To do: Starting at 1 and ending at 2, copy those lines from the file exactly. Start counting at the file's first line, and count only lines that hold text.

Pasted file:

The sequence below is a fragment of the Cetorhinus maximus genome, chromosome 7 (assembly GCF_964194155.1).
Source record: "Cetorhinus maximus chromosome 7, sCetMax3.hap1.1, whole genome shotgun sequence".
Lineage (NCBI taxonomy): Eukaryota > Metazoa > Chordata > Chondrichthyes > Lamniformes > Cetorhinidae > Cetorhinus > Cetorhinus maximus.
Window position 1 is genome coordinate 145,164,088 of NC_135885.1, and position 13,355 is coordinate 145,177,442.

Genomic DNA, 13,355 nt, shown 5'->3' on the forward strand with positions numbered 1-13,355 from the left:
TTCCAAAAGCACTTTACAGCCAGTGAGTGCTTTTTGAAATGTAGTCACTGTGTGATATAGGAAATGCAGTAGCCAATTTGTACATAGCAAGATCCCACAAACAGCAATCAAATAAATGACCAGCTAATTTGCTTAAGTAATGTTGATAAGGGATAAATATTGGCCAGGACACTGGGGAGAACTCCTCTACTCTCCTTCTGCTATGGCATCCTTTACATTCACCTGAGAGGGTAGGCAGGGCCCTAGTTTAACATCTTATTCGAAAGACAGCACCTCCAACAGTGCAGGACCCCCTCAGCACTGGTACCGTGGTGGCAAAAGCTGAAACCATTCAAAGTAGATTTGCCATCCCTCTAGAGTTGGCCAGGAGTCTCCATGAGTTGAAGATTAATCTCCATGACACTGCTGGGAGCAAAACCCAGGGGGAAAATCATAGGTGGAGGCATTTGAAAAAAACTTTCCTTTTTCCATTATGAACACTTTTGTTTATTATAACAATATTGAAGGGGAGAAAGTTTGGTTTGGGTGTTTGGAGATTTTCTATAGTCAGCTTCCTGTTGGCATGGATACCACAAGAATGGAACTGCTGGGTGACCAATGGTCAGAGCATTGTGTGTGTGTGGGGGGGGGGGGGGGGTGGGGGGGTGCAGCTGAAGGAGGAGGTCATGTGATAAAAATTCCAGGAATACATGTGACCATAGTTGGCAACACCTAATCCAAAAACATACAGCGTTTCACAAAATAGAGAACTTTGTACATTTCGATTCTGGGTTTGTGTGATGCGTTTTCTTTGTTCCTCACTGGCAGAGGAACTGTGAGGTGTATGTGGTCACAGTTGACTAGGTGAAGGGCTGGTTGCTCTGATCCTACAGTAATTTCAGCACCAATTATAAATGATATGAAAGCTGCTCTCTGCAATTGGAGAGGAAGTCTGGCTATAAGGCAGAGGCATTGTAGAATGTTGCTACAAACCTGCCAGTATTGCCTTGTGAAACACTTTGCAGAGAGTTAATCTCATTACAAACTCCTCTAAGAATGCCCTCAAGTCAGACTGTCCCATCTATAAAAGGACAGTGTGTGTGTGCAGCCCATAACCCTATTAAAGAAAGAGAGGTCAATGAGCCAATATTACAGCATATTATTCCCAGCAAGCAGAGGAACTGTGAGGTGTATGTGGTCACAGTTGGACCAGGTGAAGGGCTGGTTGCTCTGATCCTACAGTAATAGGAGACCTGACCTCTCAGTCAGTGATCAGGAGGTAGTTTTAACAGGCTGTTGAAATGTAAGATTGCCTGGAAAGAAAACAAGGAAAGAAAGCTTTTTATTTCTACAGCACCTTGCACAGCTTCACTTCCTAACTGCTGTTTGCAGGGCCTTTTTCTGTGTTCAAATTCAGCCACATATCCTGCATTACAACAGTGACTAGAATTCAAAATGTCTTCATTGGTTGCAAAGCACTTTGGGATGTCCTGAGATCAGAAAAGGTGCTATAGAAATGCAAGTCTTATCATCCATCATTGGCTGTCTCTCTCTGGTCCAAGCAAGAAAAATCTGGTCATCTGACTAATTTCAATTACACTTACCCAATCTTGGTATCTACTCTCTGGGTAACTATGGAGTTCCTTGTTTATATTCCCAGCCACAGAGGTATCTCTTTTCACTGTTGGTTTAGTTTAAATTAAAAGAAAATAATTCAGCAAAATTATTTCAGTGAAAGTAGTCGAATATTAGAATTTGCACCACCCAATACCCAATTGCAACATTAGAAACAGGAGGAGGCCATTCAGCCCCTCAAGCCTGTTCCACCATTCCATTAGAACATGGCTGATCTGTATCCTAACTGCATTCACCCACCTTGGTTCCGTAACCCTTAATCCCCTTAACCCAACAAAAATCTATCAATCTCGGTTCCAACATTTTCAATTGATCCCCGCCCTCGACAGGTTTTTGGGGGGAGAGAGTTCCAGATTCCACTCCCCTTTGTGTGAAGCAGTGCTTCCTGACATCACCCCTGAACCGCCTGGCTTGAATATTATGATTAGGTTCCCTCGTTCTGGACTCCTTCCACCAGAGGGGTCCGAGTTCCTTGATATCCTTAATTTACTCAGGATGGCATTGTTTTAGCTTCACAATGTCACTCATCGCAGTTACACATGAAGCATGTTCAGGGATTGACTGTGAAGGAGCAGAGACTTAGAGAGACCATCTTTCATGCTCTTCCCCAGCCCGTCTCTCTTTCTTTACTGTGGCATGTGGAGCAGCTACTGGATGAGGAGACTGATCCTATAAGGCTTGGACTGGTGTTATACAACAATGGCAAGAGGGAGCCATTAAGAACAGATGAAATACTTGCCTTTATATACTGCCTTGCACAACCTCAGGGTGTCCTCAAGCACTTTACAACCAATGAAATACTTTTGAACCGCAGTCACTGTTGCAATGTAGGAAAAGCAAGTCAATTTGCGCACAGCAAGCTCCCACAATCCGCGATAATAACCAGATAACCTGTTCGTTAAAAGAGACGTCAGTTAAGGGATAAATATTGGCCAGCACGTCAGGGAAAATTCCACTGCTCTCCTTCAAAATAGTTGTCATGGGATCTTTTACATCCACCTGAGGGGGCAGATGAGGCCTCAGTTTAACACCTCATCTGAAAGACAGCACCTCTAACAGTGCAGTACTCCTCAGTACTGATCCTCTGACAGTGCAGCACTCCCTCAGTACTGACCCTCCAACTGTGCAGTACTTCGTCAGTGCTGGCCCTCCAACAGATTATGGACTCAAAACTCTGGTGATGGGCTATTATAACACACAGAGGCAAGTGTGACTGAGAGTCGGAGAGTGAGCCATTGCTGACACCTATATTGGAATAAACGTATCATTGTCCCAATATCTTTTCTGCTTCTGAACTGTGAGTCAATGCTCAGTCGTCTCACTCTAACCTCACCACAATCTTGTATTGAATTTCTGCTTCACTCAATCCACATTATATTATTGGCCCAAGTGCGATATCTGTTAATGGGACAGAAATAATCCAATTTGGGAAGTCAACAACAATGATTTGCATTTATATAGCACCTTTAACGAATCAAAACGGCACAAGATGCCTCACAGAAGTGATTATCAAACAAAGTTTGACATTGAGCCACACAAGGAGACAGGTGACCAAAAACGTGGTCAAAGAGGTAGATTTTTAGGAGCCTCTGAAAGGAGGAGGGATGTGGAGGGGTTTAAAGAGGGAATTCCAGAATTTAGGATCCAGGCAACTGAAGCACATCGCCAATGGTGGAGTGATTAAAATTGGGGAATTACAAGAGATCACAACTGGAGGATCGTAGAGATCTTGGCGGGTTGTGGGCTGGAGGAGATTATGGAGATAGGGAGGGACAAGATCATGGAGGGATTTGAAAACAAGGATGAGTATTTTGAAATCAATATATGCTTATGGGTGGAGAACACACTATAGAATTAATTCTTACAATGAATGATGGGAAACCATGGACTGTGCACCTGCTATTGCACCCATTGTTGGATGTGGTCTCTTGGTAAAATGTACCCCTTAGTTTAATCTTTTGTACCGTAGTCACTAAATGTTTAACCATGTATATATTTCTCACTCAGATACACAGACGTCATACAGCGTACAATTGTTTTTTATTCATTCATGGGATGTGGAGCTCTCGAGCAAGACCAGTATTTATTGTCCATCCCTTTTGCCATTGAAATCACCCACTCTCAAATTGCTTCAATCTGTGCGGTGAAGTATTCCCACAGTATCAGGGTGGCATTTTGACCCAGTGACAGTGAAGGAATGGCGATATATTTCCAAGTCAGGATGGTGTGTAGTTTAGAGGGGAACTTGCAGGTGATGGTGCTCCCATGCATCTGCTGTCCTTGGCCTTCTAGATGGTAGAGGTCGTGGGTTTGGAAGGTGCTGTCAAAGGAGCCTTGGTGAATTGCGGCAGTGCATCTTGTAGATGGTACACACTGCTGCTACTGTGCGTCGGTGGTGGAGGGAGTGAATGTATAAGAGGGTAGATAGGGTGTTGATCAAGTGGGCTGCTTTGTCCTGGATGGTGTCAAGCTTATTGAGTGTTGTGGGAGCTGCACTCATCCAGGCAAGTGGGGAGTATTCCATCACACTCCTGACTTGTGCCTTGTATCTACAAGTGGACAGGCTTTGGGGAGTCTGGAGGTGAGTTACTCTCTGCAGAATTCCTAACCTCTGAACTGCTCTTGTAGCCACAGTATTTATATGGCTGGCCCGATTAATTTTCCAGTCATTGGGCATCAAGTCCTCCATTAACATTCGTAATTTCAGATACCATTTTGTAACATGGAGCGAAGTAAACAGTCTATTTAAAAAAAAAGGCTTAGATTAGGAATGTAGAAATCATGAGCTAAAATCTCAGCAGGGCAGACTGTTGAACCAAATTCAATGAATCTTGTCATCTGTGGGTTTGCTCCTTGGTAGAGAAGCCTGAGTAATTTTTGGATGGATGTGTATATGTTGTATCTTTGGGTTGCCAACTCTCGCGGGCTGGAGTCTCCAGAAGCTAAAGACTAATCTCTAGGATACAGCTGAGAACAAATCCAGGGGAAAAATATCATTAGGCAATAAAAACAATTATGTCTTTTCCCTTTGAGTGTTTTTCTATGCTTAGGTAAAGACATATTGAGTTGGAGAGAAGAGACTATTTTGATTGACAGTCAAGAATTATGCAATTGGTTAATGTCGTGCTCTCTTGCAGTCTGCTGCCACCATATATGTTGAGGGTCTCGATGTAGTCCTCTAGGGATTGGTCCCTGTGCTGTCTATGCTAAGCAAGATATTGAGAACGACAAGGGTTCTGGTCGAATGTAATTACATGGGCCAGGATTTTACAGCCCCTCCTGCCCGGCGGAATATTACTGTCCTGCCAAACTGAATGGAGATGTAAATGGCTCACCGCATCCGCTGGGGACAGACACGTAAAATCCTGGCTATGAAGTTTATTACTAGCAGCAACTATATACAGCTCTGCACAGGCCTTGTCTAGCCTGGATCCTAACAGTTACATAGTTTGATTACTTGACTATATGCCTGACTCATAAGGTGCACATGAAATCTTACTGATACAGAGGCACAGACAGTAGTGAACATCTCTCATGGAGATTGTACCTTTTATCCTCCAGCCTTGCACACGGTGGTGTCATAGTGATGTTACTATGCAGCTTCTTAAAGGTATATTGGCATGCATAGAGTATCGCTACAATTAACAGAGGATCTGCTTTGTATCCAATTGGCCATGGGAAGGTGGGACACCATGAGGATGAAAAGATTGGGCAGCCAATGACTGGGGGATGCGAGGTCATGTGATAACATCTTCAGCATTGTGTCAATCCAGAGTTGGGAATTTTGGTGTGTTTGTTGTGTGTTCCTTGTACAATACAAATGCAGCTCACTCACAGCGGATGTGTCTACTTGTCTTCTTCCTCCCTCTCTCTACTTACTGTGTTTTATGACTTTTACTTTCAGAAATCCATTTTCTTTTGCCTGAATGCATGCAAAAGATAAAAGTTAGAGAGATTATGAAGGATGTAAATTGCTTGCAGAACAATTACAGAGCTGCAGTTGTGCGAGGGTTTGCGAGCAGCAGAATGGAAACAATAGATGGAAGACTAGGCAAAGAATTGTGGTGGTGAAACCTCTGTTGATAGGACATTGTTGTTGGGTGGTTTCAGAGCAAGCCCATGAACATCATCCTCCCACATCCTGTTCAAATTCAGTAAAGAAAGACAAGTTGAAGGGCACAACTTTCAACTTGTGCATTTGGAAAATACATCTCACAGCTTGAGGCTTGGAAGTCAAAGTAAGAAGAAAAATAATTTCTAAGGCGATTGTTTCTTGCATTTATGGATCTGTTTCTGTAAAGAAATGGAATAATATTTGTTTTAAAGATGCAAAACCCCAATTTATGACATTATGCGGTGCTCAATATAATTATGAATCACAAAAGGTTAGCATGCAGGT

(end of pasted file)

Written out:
The sequence below is a fragment of the Cetorhinus maximus genome, chromosome 7 (assembly GCF_964194155.1).
Source record: "Cetorhinus maximus chromosome 7, sCetMax3.hap1.1, whole genome shotgun sequence".